Kind friends have often referred to my somewhat idiosyncratic existence as “a portfolio career”. I think it is somehow related to “jack-of-all-trades”, but I’ll take it. After nearly a decade of university-level teaching, and in the midst of a world pandemic, I expanded it further by dusting down my long-forgotten theology degree and enrolling for a formal teaching qualification. Two years later, having cut my teeth in a huge Catholic secondary school in north Oxfordshire, I find myself delivering Key Stage 4 Religious Studies in central London two days a week.
I love it for three reasons: my pupils, my colleagues, and the rigour of the material required to be covered. The syllabus begins with Judaism, which then serves as a firm foundation for an in-depth study of Catholic Christianity broadly rooted in the traditional disciplines of philosophy, theology, and ethics. When I recently gave a revision tutorial on the Council of Nicæa to an undergraduate about to start finals at Oxford, I had covered its main points—in not much less detail—with a class of fifteen-year-olds only a few days earlier.
The course presents the Church’s teaching on sundry topics with clarity and without pulling its punches. At the same time, it provides examples from the deposit of faith—Scripture, Councils, papal teachings—to demonstrate how the Church has arrived at its position, and also teases out the impact of said teaching on the lives of practising Catholics. However—and this is crucial—it also mandates the exposure of pupils to alternative points of view.
Given the present zeitgeist those alternative points of view are legion; evaluation, rather than regurgitation, forms the major part of assessment at examination time. Students are expected to be able to demonstrate that they understand what the Church teaches by referring to relevant documents, to give examples of how some people might agree with it and also how others might dissent, and having done all that then—and only then—to offer their own personal observations of the merits of the matter.
I say all this because the ripples of the recent controversy at John Fisher School in Purley, in south London, continue to spread. The Archdiocese of Southwark’s instruction, through its board of education, that Simon James Green ought not to visit the school to discuss his work with pupils aged 12 and 13 should not seem unreasonable, given that the material in question contained a sexually-explicit parody of the Lord’s Prayer, and the revelation that a student in Year 11 is in a sexual relationship, which is construed as glamorous, with another in Year 13.
Mr Green is free to publish whatever he can get onto the shelves, of course—and he could hardly have bought wider publicity—but it is unclear to me why anyone thinks that a Catholic school is obliged to endorse his work thereafter. Furthermore, if the kind of relationship he presents came to the attention of any school it would immediately become the focus of a safeguarding investigation to ensure that it was neither abusive (given the power imbalance described) nor illegal (not all students will have reached their sixteenth birthdays by the time they enter Year 11).
The fact that the relationship is gay is irrelevant; that did not, inevitably, prevent the loudly-vaunted suggestion circulating in the usual outlets that the case was an example of a Catholic school trying to pretend that homosexuality doesn’t exist. Talking to The Guardian, Mr Green justified his style by emphasising that “young people at secondary school do swear, they do talk about sexual things with their friends.” This is not news; the increasingly precocious and overt sexualisation of children—as opposed to its covert counterpart, which has been around for as long as sin itself—is here to stay, and it is for exactly that reason that all schools (yes, including Catholic ones) are also legally obliged to deliver robust provision to educate their pupils about the realities of life in the fallen, messy, and confusing world in which they find themselves.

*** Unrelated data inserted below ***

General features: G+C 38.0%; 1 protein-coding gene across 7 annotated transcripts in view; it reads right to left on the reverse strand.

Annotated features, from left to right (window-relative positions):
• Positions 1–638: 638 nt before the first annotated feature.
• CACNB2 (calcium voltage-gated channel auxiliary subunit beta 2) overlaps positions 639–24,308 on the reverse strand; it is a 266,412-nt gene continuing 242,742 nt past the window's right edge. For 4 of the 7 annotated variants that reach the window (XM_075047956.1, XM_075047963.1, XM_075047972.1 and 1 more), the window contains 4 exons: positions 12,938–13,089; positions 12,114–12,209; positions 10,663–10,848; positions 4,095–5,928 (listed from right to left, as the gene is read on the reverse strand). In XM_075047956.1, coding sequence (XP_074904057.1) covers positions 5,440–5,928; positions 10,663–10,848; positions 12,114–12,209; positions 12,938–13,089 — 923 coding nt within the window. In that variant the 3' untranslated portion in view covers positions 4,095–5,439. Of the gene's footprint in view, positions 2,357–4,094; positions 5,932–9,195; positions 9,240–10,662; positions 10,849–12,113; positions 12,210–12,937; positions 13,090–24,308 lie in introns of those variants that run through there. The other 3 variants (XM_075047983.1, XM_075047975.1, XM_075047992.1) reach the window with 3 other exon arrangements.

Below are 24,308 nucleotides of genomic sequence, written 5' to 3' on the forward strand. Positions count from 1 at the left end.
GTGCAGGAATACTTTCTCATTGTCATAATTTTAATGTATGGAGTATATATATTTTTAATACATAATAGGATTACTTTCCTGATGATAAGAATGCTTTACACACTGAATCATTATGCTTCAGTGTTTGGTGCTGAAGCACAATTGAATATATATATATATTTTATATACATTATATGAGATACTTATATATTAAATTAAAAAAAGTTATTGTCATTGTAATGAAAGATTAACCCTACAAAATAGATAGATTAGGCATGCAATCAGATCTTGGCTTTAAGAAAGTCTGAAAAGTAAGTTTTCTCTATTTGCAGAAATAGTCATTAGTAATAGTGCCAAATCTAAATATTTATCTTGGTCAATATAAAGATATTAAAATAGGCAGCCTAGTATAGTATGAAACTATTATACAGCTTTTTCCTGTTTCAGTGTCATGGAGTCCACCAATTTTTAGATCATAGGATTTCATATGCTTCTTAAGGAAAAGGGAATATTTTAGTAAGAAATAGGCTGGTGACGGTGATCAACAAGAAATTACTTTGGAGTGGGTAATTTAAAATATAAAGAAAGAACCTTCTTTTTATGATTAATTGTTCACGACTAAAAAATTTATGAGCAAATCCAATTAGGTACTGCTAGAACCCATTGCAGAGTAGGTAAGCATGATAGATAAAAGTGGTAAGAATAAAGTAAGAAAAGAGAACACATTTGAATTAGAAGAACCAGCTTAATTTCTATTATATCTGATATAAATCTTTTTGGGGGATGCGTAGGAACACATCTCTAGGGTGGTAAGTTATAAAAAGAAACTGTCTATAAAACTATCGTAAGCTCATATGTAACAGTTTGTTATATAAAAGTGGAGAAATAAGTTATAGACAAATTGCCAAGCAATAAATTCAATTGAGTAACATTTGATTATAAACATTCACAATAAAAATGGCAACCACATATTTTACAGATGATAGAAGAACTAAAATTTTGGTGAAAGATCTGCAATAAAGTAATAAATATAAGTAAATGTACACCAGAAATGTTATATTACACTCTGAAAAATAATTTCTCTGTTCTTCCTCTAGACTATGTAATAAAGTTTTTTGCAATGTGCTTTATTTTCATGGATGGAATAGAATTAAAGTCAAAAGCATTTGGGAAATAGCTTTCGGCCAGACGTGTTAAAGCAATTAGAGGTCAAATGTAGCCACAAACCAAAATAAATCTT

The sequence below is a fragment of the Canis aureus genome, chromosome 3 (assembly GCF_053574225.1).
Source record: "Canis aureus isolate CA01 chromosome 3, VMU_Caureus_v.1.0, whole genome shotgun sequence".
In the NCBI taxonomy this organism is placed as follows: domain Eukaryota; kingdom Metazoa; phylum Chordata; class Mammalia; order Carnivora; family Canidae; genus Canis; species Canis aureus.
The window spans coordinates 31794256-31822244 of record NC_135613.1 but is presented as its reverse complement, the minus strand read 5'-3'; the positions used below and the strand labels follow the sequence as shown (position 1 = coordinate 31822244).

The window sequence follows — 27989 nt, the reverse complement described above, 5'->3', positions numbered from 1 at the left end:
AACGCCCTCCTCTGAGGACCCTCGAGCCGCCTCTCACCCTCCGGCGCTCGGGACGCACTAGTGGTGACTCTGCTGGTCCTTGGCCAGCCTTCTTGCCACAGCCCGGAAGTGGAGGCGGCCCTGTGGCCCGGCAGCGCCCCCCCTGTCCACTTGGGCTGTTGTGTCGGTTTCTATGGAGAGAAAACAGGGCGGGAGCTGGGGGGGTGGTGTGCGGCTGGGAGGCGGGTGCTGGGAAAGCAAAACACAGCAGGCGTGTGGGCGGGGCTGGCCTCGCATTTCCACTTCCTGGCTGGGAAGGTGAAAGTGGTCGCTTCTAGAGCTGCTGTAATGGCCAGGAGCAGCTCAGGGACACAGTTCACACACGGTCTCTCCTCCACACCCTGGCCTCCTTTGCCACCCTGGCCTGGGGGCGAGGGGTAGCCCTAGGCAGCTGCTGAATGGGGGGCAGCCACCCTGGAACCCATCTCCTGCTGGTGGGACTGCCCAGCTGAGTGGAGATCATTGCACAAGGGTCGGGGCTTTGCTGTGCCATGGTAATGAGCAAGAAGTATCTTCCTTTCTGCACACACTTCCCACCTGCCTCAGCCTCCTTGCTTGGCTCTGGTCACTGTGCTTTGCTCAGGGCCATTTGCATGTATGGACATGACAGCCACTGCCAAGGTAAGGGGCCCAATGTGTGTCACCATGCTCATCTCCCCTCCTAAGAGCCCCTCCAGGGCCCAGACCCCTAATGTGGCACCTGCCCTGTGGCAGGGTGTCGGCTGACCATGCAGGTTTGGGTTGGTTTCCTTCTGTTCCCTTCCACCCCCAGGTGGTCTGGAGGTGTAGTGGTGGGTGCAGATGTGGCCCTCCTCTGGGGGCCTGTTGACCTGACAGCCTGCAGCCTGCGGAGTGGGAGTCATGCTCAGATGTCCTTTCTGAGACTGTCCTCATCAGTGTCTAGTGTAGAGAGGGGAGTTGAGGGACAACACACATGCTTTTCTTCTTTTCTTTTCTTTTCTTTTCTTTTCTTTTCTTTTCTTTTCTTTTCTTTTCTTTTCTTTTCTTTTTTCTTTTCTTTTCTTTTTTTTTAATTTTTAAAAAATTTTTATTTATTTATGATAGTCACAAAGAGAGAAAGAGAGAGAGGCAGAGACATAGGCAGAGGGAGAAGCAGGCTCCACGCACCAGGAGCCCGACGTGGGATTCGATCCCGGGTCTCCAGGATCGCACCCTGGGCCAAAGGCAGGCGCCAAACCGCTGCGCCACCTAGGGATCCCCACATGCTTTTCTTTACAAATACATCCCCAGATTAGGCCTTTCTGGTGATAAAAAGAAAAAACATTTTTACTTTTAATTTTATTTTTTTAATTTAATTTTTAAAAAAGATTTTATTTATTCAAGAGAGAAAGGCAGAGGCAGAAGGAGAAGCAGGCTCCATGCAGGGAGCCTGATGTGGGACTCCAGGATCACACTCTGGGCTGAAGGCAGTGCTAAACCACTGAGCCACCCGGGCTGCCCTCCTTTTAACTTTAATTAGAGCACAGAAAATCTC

John Fisher School is clearly no exception, because—while internal questions presumably remain about why Mr Green was invited in the first place—the snap Ofsted inspection that the press frenzy precipitated found that “relationships and sex education is comprehensive and meets the expectations set out in government guidance”. Pupils were found to be “confident in raising and talking about potentially sensitive topics, for instance those related to pornography, sexting and harmful sexual behaviour”. In this respect, at least, it seems that this is an establishment of which the Archdiocese of Southwark can be proud.
Just because a text has found favour elsewhere doesn’t suddenly make it compulsory reading for teenagers. There are plenty of agents in the world who would gleefully lead children, Pied-Piper-like, towards choices that the Church deplores; it is emphatically not the job of Catholic schools to dance to the tune, or to provide directions for the journey. Rather, it is their vital and distinctive vocation to go on loving indiscriminately, to go on listening generously, and to go on cherishing every single one of their pupils as God himself requires.
“Respect for the God-given dignity of each human life sits at the heart of Catholic education and respect is a two-way street,” the Southwark Board of Education has declared. Teachers in any Catholic school—not just RS teachers, and plenty of whom may well not be practising Catholics themselves—will, hopefully, be able to recognise and identify with that lofty sentiment. Meanwhile, take away “Catholic” and even “God-given” from the sentence and what remains is a statement that all teachers and governors in any school in the United Kingdom should be able endorse wholeheartedly—and without exception.
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